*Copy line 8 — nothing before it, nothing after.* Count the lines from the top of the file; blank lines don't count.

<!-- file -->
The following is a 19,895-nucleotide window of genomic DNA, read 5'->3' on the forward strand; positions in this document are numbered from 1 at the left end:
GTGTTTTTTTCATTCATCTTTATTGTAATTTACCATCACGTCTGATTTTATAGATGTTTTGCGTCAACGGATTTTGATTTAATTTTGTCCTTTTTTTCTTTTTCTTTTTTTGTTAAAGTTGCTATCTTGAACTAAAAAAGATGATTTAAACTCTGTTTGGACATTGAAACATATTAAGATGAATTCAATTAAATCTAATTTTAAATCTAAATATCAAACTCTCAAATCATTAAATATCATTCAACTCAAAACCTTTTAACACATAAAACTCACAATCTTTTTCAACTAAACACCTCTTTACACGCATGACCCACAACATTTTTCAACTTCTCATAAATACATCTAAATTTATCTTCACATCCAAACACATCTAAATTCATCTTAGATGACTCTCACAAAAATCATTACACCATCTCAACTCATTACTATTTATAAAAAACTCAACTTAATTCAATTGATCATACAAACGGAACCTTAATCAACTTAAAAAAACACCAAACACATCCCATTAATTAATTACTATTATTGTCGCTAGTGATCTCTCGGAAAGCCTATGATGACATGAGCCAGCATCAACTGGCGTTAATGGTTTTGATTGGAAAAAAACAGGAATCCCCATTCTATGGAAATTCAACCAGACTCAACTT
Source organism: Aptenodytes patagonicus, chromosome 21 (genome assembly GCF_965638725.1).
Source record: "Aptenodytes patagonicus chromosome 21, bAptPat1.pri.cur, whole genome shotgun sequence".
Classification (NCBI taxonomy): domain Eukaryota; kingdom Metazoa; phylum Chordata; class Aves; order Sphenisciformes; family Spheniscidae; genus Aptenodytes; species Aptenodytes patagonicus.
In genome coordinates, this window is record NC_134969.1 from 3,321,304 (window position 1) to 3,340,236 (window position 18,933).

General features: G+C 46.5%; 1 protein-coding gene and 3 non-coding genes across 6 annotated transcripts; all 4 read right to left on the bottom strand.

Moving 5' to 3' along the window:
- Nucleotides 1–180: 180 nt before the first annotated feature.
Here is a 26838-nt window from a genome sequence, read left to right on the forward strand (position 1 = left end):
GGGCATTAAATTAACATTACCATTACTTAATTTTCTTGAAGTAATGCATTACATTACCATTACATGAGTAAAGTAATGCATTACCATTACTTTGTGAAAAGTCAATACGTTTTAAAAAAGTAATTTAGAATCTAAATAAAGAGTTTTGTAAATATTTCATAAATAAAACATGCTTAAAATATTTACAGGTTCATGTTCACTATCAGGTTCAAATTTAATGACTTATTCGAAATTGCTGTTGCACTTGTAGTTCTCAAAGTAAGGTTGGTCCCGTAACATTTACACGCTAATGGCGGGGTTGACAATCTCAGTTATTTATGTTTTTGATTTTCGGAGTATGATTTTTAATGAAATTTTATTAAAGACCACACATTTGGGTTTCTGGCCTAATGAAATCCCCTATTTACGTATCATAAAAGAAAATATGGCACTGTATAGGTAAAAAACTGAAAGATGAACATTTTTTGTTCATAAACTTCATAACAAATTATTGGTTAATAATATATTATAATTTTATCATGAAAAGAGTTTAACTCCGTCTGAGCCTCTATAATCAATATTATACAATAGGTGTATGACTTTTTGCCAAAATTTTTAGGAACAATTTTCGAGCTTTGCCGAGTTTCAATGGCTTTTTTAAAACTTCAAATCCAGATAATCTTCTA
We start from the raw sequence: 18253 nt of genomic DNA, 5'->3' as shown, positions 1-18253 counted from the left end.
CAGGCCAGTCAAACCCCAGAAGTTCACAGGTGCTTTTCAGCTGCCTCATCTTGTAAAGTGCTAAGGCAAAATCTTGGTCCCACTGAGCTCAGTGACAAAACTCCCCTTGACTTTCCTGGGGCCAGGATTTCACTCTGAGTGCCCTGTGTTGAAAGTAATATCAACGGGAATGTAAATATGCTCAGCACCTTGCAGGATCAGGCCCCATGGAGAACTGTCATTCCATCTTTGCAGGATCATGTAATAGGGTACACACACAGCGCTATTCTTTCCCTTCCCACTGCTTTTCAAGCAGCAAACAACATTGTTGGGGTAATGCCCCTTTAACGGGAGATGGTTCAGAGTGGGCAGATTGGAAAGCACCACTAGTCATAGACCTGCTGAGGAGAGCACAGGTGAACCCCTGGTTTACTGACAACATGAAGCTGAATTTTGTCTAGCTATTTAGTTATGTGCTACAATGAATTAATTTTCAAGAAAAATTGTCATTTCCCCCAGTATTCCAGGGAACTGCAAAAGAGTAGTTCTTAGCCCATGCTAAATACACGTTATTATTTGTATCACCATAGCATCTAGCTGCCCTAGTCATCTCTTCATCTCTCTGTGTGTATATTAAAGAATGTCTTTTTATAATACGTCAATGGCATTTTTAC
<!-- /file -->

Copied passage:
Moving 5' to 3' along the window: